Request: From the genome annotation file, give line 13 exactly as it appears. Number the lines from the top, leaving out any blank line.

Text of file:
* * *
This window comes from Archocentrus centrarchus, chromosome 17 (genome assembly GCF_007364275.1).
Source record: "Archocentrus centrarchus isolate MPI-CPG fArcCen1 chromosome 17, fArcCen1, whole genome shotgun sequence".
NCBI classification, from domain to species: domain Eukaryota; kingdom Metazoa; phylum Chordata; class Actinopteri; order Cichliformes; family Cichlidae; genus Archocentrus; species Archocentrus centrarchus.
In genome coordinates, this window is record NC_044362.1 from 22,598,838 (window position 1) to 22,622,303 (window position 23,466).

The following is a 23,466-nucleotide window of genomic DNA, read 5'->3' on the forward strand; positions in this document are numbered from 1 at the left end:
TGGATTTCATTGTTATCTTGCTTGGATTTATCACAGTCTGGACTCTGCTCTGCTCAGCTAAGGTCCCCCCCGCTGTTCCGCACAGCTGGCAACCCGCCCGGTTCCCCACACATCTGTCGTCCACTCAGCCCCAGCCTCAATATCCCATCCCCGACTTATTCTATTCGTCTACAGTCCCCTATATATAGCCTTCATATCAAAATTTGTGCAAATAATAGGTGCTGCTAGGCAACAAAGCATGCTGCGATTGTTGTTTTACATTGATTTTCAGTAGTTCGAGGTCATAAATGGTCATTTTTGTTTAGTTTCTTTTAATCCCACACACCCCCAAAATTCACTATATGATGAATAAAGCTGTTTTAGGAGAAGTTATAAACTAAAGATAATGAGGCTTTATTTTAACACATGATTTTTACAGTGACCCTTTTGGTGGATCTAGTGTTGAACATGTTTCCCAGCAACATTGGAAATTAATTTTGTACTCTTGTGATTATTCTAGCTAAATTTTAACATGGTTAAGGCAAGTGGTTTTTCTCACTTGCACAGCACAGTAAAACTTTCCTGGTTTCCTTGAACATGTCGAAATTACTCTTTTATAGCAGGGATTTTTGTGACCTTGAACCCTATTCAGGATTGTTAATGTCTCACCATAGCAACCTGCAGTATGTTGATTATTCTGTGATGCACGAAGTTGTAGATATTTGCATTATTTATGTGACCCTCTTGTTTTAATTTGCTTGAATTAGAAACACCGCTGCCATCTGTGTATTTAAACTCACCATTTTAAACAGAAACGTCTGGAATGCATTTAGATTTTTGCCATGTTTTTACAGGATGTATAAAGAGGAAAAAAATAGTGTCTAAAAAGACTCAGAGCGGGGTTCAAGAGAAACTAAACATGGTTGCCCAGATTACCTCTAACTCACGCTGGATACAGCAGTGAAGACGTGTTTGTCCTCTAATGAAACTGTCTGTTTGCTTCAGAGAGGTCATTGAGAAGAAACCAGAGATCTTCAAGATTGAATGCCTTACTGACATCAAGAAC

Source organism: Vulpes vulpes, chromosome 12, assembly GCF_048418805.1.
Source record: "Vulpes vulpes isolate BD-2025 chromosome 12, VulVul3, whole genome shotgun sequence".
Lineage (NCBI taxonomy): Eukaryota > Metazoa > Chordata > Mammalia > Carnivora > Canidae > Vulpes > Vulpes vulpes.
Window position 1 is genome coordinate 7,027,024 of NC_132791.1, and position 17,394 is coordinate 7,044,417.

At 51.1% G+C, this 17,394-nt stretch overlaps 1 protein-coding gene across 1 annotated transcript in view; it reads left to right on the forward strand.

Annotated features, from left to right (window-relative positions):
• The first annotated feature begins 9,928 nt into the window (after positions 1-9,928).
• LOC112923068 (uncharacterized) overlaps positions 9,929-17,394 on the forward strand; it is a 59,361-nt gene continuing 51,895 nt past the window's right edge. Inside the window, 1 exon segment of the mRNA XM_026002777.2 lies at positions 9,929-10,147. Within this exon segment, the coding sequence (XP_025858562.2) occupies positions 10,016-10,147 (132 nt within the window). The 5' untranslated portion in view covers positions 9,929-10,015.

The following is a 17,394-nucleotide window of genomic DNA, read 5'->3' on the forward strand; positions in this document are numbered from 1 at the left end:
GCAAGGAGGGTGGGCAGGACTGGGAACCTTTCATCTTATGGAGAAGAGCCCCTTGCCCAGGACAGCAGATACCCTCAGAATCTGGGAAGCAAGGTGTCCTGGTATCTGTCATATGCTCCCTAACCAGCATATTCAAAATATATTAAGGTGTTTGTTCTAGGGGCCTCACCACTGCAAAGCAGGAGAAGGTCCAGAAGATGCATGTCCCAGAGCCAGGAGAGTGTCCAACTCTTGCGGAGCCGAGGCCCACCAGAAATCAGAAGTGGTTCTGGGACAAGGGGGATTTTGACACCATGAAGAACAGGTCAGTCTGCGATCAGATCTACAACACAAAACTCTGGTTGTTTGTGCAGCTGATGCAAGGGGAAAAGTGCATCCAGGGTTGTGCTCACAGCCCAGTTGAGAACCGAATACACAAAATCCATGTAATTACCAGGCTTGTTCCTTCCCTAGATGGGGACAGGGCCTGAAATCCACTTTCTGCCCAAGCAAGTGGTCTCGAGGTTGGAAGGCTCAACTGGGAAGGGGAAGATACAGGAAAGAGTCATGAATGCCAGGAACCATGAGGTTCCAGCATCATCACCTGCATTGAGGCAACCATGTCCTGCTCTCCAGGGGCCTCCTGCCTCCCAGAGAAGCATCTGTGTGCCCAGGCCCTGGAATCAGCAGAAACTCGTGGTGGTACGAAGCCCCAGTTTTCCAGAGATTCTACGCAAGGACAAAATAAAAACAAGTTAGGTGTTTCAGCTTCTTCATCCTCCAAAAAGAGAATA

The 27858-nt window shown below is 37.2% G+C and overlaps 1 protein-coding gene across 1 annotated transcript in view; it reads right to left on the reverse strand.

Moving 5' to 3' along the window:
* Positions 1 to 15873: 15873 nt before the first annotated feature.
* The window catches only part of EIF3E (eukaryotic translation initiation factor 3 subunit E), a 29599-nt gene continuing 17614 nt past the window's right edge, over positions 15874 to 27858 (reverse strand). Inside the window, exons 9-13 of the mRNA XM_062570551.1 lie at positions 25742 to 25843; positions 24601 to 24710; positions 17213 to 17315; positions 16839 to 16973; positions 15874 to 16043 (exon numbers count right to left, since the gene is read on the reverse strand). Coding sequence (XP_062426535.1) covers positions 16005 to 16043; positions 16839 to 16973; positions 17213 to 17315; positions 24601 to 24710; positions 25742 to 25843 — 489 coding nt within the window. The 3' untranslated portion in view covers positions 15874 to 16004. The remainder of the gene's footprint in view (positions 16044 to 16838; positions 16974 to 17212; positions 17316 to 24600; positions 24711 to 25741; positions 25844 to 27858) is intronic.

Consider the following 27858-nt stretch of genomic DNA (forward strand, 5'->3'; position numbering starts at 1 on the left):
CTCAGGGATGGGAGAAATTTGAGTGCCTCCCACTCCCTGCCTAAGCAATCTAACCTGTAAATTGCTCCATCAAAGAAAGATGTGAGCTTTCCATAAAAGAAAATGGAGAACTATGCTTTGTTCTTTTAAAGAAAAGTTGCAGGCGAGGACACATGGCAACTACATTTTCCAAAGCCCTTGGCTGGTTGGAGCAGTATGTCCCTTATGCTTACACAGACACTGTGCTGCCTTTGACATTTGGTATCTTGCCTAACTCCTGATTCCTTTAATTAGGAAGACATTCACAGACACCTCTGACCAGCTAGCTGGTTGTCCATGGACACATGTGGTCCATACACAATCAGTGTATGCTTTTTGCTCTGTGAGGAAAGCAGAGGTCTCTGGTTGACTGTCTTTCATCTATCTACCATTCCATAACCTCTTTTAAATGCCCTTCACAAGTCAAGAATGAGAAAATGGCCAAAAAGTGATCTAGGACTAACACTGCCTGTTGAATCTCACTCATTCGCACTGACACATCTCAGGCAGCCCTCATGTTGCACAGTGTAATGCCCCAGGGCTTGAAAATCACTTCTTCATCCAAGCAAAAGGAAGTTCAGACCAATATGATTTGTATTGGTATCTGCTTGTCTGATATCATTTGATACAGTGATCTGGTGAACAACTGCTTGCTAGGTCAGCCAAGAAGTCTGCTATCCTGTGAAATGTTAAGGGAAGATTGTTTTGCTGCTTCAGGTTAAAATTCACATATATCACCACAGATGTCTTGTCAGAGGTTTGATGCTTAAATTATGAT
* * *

• The first annotated feature begins 9,928 nt into the window (after positions 1-9,928).